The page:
Surgery times vary depending on where the bone anchor is being placed. The operation can be carried out in one or two stages, but this is what is generally involved:
- Redundant skin and soft tissue fat are removed and muscle groups are rearranged to help operate the limb
- The bone is reshaped and any bone spurs are removed
- The metal implant is inserted into the bone
- Any neuromas are removed and the residual nerves are positioned into the muscle group
- The stump is refashioned in a cosmetic manner and the wound is closed in layers
- A circular skin opening (stoma) is created at the base of the stump
- An adapter is connected to the bone anchor through this opening – the remaining parts of the prosthesis can then be attached externally later on
- A dressing is applied to the area.
After the surgery
You’ll be taken to the recovery room where you’ll be monitored, and once stable, you’ll be transferred to the ward and given pain relief.
Recovery from osseointegration
It takes about 6 to 12 weeks for osseointegration to take place, which is why you should only partially bear weight on your limb for the first 12 weeks by using crutches.
Your prosthetic will be attached to the implant between 3 to 10 weeks after surgery, depending on the quality of your bone. After this, you can continue to use crutches for another 6 weeks. Most patients can walk without crutches within about 3 months of surgery.
You’ll be observed in the hospital for 3 to 5 days. During this time:
- Your drain will be removed
- Your dressing will be reduced to make movement easier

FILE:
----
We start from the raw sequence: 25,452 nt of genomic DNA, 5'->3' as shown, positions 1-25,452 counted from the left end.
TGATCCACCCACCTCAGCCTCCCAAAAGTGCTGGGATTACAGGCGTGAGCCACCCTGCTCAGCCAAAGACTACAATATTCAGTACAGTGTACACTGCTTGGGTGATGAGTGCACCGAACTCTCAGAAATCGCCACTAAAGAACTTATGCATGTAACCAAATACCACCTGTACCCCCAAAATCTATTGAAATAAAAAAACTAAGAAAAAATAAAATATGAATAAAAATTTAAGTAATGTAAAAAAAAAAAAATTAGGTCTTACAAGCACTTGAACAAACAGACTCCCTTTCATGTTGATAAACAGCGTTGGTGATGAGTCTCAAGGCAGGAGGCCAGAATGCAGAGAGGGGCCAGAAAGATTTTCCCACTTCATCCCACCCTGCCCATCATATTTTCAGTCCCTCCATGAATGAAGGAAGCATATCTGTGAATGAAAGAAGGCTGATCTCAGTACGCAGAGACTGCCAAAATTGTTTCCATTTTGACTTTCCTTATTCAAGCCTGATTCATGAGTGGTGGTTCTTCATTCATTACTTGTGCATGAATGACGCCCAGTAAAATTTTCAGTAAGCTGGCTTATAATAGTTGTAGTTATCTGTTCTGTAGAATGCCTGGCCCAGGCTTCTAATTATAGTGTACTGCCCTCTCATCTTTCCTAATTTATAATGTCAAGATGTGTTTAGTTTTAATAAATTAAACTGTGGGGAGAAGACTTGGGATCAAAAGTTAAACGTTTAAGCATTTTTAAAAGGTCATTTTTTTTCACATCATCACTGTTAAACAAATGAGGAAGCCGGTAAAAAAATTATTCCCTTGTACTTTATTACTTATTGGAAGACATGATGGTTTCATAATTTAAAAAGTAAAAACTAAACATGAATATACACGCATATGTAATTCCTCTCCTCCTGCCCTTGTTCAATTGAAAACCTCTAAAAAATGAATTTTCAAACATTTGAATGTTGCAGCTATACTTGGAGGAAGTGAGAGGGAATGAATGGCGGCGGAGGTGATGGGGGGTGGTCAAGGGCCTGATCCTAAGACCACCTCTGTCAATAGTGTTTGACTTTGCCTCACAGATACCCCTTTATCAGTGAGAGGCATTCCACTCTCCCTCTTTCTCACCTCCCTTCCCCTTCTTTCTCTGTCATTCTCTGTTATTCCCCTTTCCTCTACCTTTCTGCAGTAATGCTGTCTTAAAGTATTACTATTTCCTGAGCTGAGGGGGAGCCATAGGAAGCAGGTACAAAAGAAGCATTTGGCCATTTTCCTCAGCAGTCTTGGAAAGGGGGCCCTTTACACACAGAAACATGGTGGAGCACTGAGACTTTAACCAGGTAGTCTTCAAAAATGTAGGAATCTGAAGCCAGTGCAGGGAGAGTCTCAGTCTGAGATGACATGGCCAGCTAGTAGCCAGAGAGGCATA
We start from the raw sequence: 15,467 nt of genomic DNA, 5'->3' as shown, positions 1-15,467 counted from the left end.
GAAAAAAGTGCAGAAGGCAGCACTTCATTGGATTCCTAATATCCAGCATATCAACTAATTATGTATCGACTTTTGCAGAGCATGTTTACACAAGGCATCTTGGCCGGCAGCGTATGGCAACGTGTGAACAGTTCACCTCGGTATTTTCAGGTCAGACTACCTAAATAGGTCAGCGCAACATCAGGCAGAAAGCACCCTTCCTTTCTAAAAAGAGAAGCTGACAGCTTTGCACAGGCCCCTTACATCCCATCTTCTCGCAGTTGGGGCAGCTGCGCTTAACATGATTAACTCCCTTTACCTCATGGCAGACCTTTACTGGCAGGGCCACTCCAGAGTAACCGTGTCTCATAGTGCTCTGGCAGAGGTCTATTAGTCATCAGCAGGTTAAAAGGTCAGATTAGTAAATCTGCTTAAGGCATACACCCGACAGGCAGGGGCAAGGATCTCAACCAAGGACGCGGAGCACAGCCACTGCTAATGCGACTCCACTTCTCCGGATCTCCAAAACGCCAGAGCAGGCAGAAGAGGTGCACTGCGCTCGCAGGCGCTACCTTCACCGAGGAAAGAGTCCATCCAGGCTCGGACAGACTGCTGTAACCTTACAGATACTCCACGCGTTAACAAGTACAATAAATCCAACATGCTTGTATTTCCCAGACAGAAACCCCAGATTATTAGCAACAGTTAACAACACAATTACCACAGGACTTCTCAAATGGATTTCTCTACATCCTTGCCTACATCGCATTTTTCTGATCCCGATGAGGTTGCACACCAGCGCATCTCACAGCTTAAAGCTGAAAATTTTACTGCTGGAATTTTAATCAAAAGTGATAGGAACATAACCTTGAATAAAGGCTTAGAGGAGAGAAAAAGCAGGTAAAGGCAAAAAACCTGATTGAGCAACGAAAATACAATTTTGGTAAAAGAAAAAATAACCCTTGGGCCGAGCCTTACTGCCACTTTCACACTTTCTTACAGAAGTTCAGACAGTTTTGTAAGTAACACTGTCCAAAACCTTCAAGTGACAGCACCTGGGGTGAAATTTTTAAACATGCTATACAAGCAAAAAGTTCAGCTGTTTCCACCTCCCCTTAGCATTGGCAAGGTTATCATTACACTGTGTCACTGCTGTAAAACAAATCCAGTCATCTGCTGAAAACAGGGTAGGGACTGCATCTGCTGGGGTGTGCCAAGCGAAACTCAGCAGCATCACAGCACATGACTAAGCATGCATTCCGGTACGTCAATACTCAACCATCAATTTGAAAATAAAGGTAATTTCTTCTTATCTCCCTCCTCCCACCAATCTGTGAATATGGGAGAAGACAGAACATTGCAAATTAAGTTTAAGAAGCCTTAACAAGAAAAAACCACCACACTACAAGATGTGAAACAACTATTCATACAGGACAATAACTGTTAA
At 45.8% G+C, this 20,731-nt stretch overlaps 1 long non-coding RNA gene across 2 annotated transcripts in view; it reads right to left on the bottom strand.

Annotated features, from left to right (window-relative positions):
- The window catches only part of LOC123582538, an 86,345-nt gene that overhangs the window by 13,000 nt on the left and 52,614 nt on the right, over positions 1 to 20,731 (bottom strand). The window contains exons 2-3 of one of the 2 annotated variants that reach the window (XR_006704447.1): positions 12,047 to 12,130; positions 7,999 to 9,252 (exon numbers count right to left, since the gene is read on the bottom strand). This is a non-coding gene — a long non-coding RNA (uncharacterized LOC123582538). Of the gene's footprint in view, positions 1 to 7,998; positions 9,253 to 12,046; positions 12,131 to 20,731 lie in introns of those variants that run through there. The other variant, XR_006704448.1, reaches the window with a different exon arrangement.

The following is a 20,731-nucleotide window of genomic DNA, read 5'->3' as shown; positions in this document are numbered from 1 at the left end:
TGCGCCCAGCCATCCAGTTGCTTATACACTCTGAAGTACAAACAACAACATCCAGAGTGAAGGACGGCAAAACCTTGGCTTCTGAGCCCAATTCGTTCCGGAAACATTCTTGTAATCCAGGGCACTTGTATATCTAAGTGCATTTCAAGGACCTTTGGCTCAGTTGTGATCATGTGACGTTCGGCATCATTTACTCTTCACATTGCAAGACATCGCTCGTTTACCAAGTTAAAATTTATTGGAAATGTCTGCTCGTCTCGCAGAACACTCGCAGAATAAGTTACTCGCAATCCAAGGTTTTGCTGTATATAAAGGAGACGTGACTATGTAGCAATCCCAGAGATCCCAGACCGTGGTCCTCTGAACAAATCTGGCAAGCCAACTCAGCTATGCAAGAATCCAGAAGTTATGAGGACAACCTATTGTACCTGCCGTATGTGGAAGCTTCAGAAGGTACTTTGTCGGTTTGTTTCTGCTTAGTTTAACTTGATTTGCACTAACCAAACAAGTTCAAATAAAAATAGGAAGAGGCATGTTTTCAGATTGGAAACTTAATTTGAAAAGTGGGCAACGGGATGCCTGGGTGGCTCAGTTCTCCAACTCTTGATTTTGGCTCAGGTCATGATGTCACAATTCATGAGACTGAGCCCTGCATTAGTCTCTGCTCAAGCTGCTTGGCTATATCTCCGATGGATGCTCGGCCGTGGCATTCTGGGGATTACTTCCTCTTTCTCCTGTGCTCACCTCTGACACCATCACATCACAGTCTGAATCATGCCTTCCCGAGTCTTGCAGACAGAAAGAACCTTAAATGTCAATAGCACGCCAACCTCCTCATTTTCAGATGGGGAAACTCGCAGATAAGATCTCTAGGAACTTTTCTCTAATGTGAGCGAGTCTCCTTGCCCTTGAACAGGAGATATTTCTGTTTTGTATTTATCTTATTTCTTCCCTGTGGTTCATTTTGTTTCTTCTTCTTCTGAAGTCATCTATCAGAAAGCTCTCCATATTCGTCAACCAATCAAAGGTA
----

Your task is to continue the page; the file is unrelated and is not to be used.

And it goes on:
- You’ll be instructed on how to clean the stoma
- Your lower prosthesis will be fitted
- You’ll begin weight loading under careful supervision of a physiotherapist, gradually increasing the weight of the load
Tips for managing your recovery and general living
You’ll continue seeing a physiotherapist, and once you can comfortably load half your body weight, you’ll be fitted with a light leg and you can start gait training.
Here are some more things you can do to make sure your recovery and rehabilitation goes smoothly, as well as to generally take care of your limb and prosthetic:
- Once you’re home you can start to shower and carefully clean the stoma daily with soap and water
- For the first few weeks, you should keep the surgical area wrapped in gauze to prevent infection
- Remember to build up your walking slowly to avoid any injuries
- Make sure you continue your postoperative exercises
- Try to avoid any sharp twisting movements – however if there is too much strain, the safety system in the external implant will kick in to protect you from a bone fracture.
Driving after osseointegration
You should be able to drive as soon as you feel comfortable and able to do so.
Time off work following osseointegration
If you have a sedentary role, you should be able to return to work soon after the operation, but if you have a more manual role, you should wait until you can walk without crutches.
You’ll see a physiotherapist as an outpatient to help with your rehabilitation and gait training. You’ll also be seen by a prosthetist for the final fitting of your prosthesis 3 to 10 weeks after surgery, depending on the quality of your bone. And you’ll need to come back for regular check-ups, as elements of the prosthetic may need to be replaced over time.
Risks of osseointegration
Complications are rare but possible. Rest assured that your consultant will weigh up the risks and advantages with you when deciding if they recommend surgery. They’ll also discuss any additional risks that apply to you at your initial consultation. Here are some of the potential risks:
- In the first year after implantation you may have intensive muscle pain, which will disappear as soon as the stump muscles become fitter and stronger
- In some cases, the stoma may become irritated
- Minor infection in the stoma or bone, which can easily be treated with oral antibiotics
- Severe infection in the stoma or bone, which is rare, which would require removing the bone anchor to allow the infection to clear.